1081 The Ronald Reagan of the Byzantines pumps up the defense budget while promising voodoo economics? On Apr. 1 after Byzantine gen. Alexius Comnenus revolts, seizes and plunders Constantinople with a force of mercenaries, and overthrows emperor (since Mar. 24, 1078) Nicephorus III (b. 1002), who retires to a monastery and dies on Dec. 10, he is crowned Roman Byzantine emperor #153 Alexius I Comnenus (Alexios I Komnenos) (1048-1118) (until Aug. 15, 1118), refounding the Comnenus Dynasty and turning it around, beginning the Comnenian (Komnenian) Restoration (ends 1185); he goes on to appeal to the pope to help stem the Seljuk tide, as everybody can see that the supposedly moribund divided Muslim empire not only has risen again but seems on the brink of destroying them all, leading to the First Crusade in 1096-9; the military aristocracy finally takes over the empire and promises big Vs in years to come, while Alexius I reforms the finances and uses the surplus to buy off his enemies? Rodrigo Diaz, Count of Vivar ("El Cid") (1043-99) (who is called El Campeador, from the Latin "campi doctus", meaning doctor of military arts) and his trusty warhorse Babieca (Bavieca) (Sp. "stupid") are exiled by Alfonso VI from Castile, and he enters the service of the Moorish ruler of Zaragoza. The Diet of Tulln is held, and Leopold II of Austria swtiches to the pope's side in the investitute dispute after his wife Itha and Bishop Altmann of Passau talk him into it, which pisses off HRE Henry IV, who desposes him and gives Austria to Vratislav II of Bohemia, who then goes on and defeats Leopold at the Battle of Mailberg; after kissing up, Leopold gets his territory back, minus a little in S Moravia. Constantine (Konstantin) Bodin (d. 1101) founds a Serbian state in Zeta (Montenegro). At the Lenten Synod, Pope Gregory VII reiterates his excommunication of HRE Henry IV, who marches into Italy - love me tender, love me right, take me to your heart? Norman adventurer Robert Guiscard (1016-85), who came to Italy as a pilgrim and began his career as a brigand in Calabria gathers a Norman army which contains a contingent of Sicilian Muslims, and crosses from Brindisi to Epirus in the reverse direction to that of Pyrrhus in the -270s, laying siege to the salad-spritzer stronghold of Durazzo (Dyracchium) in Albania, threatening the Byzantine EWmpire in the Balkans; meanwhile his brother Roger Guiscard (1031-1101) (later Roger I of Sicily) continues with the final conquest of Sicily (ends 1090). Venice negotiates a commercial treaty with the Byzantines, who grant Venice duty-free trade throughout their empire. The Castilians capture the Moorish town (since 714) of Guadalajara in C Spain. Architecture: Bamberg Cathedral in Bavaria is partially destroyed by fire (rebuilt 1111). The rebuilding of Mainz Cathedral begins. Science: Muslim astronomer Ibrahim al-Sahdi of Valencia builds the first known Celestial Globe, made of brass, 81.5 in. in diam. with 47 constellations and 1,015 stars along with magnitudes. Births: French Capetian king (1108-1137) ("the king of St. Denis") Louis VI (Le Gros) (the Fat) (the Wide-Awake) Capet (d. 1137) on Dec. 1 in Paris; son of Philip I (1052-1108) and 1st wife Bertha of Holland (1055-94) (daughter of Count Floris I of Holland and Gertrude of Saxony, daughter of Duke Bernard II of Saxony); father of Louis VII (1120-80), Archbishop Henry of Rheims (1121-75), Count Robert of Dreux (1123-88), Countess Constance of Toulouse (1124-76), Archdeacon Philip of Paris (1125-61), and Peter of Courtenay (1126-83); his mommy produces him after nine years of marriage by getting hermit Arnoul to bang, er, pray for her, and he gets to name him. German Salian king #4 (last) HRE (1106-25) Henry V (d. 1125); son of HRE Henry IV (1050-1106). English queen (1135-52) Matilda (Maud) of Boulogne (d. 1152); daughter of Malcolm III Canmore of Scotland and 2nd wife St. Margaret Aetheling; wife of Henry I; related through her mother to Edmund Ironside and Alfred the Great. Deaths: Roman Byzantine emperor (1078-81) Nichephorus III Botaniates (b. 1002) on Dec. 10 in Constantinople; dies in the monastery of St. Mary Peribleptos.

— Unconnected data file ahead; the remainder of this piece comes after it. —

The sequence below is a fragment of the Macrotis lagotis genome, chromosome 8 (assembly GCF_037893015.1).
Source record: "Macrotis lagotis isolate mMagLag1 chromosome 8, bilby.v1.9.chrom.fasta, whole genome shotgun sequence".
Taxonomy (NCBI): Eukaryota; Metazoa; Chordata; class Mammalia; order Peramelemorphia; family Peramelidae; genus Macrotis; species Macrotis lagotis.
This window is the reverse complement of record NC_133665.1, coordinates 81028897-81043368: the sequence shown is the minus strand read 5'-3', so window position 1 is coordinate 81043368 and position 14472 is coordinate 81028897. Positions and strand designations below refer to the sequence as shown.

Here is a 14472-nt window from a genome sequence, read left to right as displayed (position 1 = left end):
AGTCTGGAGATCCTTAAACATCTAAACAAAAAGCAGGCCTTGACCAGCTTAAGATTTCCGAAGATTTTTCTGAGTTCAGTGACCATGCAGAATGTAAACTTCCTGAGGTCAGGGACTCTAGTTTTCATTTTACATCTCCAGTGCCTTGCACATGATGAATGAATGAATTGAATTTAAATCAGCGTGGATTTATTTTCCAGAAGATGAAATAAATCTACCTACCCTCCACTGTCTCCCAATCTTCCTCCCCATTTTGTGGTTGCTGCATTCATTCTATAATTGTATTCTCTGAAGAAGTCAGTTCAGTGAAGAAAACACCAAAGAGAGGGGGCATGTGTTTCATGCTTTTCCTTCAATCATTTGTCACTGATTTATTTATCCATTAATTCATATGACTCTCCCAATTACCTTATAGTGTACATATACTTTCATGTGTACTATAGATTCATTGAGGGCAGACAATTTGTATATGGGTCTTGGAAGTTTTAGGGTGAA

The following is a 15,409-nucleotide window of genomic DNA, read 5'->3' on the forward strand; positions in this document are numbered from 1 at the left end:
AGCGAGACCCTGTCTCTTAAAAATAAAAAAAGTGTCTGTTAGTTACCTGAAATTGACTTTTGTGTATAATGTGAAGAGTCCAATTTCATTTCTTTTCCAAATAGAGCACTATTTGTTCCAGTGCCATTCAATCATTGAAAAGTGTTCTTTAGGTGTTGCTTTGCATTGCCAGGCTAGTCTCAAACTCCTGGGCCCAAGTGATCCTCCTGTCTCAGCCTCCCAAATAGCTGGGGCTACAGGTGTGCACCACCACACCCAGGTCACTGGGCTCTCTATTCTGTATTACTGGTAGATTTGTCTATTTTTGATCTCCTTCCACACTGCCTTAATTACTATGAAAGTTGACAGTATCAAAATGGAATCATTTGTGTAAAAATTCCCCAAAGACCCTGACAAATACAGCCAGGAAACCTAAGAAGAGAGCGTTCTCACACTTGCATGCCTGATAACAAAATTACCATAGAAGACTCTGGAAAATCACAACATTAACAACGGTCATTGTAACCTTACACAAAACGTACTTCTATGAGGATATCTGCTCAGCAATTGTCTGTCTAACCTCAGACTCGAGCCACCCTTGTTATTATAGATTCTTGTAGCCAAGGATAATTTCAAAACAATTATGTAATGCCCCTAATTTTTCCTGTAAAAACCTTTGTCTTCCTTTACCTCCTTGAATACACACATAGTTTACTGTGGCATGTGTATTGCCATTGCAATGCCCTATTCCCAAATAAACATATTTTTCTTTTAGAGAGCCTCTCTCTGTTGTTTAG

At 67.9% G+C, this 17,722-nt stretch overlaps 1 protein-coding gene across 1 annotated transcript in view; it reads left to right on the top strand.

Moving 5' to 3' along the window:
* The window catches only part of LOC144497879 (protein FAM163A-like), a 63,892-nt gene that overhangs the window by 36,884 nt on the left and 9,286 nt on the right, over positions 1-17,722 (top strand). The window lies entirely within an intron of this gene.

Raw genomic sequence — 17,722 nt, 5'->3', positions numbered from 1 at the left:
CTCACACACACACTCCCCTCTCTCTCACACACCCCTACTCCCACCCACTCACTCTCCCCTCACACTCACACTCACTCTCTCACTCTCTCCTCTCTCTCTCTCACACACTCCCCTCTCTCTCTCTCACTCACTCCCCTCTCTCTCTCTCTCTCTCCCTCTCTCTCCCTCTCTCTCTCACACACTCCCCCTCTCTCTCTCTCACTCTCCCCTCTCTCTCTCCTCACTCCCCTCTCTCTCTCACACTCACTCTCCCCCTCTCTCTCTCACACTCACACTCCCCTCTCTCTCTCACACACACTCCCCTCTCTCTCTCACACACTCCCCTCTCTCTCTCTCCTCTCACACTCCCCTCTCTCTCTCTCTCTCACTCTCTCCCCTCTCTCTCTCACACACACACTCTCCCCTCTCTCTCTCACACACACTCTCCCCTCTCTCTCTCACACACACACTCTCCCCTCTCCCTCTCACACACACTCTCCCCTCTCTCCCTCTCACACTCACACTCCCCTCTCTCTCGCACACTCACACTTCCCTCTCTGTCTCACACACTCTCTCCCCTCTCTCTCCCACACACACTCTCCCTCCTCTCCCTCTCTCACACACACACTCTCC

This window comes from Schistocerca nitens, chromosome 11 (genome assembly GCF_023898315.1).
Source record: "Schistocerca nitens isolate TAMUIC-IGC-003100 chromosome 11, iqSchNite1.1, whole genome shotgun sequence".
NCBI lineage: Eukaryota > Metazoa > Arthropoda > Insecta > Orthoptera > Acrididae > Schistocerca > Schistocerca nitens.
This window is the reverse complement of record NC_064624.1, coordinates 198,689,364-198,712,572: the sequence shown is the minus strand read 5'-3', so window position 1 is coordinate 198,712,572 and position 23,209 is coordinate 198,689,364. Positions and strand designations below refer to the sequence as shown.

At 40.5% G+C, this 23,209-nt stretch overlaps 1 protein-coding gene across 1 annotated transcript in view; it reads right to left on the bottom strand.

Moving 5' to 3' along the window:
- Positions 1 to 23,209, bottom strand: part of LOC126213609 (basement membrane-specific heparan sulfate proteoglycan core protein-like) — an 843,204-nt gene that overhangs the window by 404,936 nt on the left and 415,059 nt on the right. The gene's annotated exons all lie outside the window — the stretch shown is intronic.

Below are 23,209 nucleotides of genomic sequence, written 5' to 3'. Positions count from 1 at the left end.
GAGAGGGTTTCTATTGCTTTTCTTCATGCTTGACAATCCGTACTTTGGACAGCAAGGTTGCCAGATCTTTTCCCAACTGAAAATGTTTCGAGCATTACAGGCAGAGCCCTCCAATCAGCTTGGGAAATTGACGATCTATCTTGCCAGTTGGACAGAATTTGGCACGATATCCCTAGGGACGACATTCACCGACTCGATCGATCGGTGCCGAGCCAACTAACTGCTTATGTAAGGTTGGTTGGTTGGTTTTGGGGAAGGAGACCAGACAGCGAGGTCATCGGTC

1082 Robert Guiscard defeats the Byzantines allied with the Venetians (bought with extensive trade privileges) at the Battle of Pharsalus, and captures Durazzo, but is recalled to Italy, putting an end to the first Norman attack upon the Byzantine empire. The Battle of Almenar sees Rodrigo Diaz de Vivar (El Cid) lead the army of Al-Mutamin of Zaragoza and defeat a combined army of the kings of Valencia (Al-Mundhir), Lerida (Al-Hayib), Aragon (Sancho Ramirez), and count Berenguer Ramon II of Barcelona, capturing the latter, and earning the title "El Cid"; when Emir Al-Mutamid of Seville pays his tribute in debased coinage, Alfonso VI leads an expedition into Muslim territory; meanwhile on Dec. 5 Ramon Berenguer II the Towhead (b 1053) is killed while hunting in the woods, causing everybody to blame it on his twin brother Berenguer Ramon II and begin calling him "the Fratricide"; RB2's infant son Ramon Berenguer III (the Great) (1082-1131) becomes count of Barcelona, Girona, and Osona (until 1131), sharing rule with Berenguer Ramon II until 1097. Architecture: The Benedictine Bermondsey Abbey in Southwark, London is founded by Cluniac monks, later becoming known for alleged paranomal activity. Births: Spanish queen of Castile and Leon (1109-26) Urraca I (d. 1126); daughter of Alfonso VI (1037-1109) and 2nd wife Constance of Burgundy (1046-93) (daughter of Robert I of Burgundy). Spanish count of Barcelona (1082-1131) and count of Provence (1112-31) Ramon Berenguer (Raymond Berengar) III (the Great) (d. 1131) in Rodez; son of Ramon Berenguer III the Towhead (1053-82); nephew of Berenguer Ramon II; father of Ramon Berenguer IV (1113-62) and Berengar Raymond I of Provence (1115-44). French abbot of St Denis (1122-55) Suger (d. 1155). Deaths: Irish monk-chronicler Marianus Scotus (Maelbrigte) (b. 1028) on Dec. 22 in Mainz; leaves Chronicon, a universal history from Creation to the year 1082. Persian king Kai Kavus ibn Iskandar (b. ?); leaves Qabus Nama (Nameh) (Advice to Rulers) (from an old king to his favorite son). Spanish count of Barcelona (1076-82) Ramon Berenguer II the Towhead (b. 1053) on Dec. 5.